All Maryland hospitals are expected to receive some COVID-19 vaccines in the next two weeks to begin vaccinating critical frontline staff, a state health official said Tuesday.
Dr. Jinlene Chan, Maryland’s acting deputy health secretary, said nursing homes also will begin vaccinations within the next two weeks. The University of Maryland Medical Center was the first hospital in Maryland to receive the Pfizer vaccine on Monday.
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“With vaccine distribution now beginning in our state, we have finally reached a turning point and we are able to see the sun rising on the horizon even if that horizon may still seem a little bit distant right now," Gov. Larry Hogan said at a news conference.
Maryland is set to receive 155,000 doses of the Pfizer and Moderna vaccines initially. Chan said Maryland could receive up to 300,000 vaccine doses by the end of this month. She said the availability could change from week to week.
Chan also said the focus will be on vaccinating health care workers, residents of nursing homes and first responders in the initial phase, as recommended by federal government.
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“We anticipate that with ongoing allocations to the state, we will be able to expand further to include people in high-risk categories — those who are at risk of complications from COVID-19 disease," Chan said.
The governor said he is reactivating the Maryland National Guard in order to provide logistical support to help state health officials during the initial vaccine distribution.
Hogan also announced that the state has used all 500,000 COVID-19 tests that the state acquired from a South Korean company. The governor also said the company, LabGenomics, has announced a separate agreement with Frederick-based lab CIAN Diagnostics to acquire 1 million more tests. Hogan said the state was not involved in the deal and no state money was spent on the additional tests.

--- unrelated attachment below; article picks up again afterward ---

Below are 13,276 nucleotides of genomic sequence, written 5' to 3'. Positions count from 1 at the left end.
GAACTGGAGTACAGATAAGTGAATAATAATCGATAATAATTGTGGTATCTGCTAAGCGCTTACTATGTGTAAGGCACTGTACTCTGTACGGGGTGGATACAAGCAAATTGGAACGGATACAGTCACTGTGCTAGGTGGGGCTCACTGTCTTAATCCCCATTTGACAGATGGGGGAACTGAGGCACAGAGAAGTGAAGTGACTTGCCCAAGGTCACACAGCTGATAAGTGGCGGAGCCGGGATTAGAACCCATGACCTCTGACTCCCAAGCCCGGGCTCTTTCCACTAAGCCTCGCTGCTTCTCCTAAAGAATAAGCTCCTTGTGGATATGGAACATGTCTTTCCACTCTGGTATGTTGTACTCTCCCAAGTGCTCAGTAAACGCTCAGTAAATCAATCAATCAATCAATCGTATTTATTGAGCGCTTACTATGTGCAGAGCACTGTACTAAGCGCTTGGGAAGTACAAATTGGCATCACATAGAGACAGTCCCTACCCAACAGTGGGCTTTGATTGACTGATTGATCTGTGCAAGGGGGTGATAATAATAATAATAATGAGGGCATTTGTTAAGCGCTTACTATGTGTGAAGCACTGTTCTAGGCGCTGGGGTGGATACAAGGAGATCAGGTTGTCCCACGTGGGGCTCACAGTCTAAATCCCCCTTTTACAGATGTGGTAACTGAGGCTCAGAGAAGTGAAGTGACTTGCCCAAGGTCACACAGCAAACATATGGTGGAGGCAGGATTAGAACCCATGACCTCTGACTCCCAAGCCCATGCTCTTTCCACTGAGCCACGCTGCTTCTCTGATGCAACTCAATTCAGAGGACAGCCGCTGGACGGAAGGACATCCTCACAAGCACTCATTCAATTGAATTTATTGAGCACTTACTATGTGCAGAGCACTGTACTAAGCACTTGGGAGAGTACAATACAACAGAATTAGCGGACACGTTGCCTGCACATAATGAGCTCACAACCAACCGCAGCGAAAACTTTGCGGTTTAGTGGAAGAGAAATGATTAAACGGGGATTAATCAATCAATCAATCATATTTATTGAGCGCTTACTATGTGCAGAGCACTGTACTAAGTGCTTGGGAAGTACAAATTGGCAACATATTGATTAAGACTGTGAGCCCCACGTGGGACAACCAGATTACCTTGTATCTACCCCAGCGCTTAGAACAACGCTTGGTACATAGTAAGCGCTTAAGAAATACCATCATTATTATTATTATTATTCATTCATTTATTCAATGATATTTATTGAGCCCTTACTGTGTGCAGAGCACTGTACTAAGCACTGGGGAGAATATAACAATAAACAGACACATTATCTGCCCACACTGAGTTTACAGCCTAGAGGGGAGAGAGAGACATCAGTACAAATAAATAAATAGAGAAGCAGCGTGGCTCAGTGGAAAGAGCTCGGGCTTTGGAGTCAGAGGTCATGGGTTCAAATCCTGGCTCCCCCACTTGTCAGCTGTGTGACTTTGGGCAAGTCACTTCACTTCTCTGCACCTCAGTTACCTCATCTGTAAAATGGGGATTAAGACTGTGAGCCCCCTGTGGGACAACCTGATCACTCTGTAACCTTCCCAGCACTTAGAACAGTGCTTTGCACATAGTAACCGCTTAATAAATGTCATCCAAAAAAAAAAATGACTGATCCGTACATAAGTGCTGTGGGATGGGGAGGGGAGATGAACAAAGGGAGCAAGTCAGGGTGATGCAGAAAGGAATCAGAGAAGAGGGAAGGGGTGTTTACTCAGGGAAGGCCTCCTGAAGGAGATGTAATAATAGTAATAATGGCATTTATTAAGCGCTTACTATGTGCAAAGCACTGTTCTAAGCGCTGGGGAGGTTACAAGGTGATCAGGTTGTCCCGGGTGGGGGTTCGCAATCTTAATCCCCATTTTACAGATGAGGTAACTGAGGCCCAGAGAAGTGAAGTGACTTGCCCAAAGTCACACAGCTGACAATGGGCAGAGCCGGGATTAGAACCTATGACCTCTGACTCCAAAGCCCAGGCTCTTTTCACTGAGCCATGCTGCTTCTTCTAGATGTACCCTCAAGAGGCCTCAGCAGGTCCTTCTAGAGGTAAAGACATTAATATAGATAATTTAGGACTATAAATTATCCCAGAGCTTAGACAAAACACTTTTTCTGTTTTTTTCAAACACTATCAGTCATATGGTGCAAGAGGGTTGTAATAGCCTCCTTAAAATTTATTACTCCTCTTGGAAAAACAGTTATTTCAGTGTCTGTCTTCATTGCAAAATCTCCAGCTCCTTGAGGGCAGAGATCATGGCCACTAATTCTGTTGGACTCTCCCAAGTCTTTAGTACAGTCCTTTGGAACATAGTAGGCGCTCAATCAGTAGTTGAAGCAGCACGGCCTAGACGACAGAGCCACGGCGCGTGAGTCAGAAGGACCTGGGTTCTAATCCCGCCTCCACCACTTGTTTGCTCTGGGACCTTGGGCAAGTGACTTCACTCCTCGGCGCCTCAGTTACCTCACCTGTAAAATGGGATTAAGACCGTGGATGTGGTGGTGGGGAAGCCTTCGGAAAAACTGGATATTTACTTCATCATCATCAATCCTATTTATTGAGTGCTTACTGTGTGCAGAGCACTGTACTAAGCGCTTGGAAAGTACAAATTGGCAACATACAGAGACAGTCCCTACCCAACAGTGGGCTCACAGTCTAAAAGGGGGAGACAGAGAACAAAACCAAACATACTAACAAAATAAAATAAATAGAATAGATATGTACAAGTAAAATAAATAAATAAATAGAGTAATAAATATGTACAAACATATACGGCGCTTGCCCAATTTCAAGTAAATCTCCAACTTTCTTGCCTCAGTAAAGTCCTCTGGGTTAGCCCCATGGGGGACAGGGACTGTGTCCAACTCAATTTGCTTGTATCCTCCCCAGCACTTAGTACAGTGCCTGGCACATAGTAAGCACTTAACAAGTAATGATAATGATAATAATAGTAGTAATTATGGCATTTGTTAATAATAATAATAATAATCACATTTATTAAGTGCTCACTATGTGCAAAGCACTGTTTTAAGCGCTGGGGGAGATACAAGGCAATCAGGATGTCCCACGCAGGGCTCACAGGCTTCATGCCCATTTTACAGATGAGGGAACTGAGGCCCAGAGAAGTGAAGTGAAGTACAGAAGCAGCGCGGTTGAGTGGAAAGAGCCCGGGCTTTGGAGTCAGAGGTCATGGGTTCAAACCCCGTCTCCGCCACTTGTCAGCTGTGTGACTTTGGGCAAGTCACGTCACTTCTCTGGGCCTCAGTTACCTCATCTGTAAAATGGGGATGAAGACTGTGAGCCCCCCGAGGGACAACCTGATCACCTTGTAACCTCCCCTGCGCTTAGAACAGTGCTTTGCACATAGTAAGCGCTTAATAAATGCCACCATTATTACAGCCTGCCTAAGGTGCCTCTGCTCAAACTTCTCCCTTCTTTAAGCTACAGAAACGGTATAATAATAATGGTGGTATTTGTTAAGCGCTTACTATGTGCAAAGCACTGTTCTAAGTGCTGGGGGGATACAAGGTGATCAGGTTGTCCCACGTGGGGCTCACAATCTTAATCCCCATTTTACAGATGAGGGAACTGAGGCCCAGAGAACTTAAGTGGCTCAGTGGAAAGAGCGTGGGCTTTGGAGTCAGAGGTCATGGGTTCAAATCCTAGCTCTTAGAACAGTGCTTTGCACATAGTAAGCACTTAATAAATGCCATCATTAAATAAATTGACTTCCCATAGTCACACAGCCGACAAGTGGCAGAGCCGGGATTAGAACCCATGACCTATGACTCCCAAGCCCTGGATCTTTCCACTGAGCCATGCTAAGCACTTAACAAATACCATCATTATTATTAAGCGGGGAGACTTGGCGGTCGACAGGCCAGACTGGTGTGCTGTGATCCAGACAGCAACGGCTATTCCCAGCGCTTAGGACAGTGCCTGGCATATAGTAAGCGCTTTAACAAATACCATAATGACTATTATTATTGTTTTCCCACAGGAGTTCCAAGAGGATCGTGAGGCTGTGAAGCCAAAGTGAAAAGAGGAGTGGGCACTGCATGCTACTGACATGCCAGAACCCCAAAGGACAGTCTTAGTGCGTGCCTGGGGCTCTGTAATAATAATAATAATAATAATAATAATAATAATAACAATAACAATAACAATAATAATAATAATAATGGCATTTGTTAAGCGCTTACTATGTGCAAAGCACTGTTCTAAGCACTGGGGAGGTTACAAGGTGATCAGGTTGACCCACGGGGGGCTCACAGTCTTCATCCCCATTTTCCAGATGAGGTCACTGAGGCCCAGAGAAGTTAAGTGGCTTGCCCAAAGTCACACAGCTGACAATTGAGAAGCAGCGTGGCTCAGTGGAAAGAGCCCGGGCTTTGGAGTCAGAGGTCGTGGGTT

The initial 500,000 tests, which were purchased in April in a deal announced with much fanfare for about $9.5 million when states were scrambling to locate tests, has prompted questions and criticism from state lawmakers. Critics have focused on swapping out the initial batch of tests for another 500,000 at an additional cost of about $2.5 million that was paid quietly.
Hogan has said the swap was necessary because of inconsistencies between the initial test kits and the Food and Drug Administration’s emergency use authorization. The governor defended the tests again Tuesday.
Coronavirus Cases in DC, Maryland and Virginia
COVID-19 cases by population in D.C. and by county in Maryland and Virginia
“We used them every single day at our community-based testing sites, as well as for our nursing homes, congregate care settings, clusters, outbreaks and hotspots all across the state,” said Hogan, a Republican.
Maryland has confirmed a total of 239,362 cases of COVID-19 during the pandemic, an increase of 2,401 from the previous day. Maryland has had 5,039 deaths, 61 more than on Monday. The state currently has 1,799 people hospitalized with the virus. Maryland has conducted about 5.1 million COVID-19 tests.
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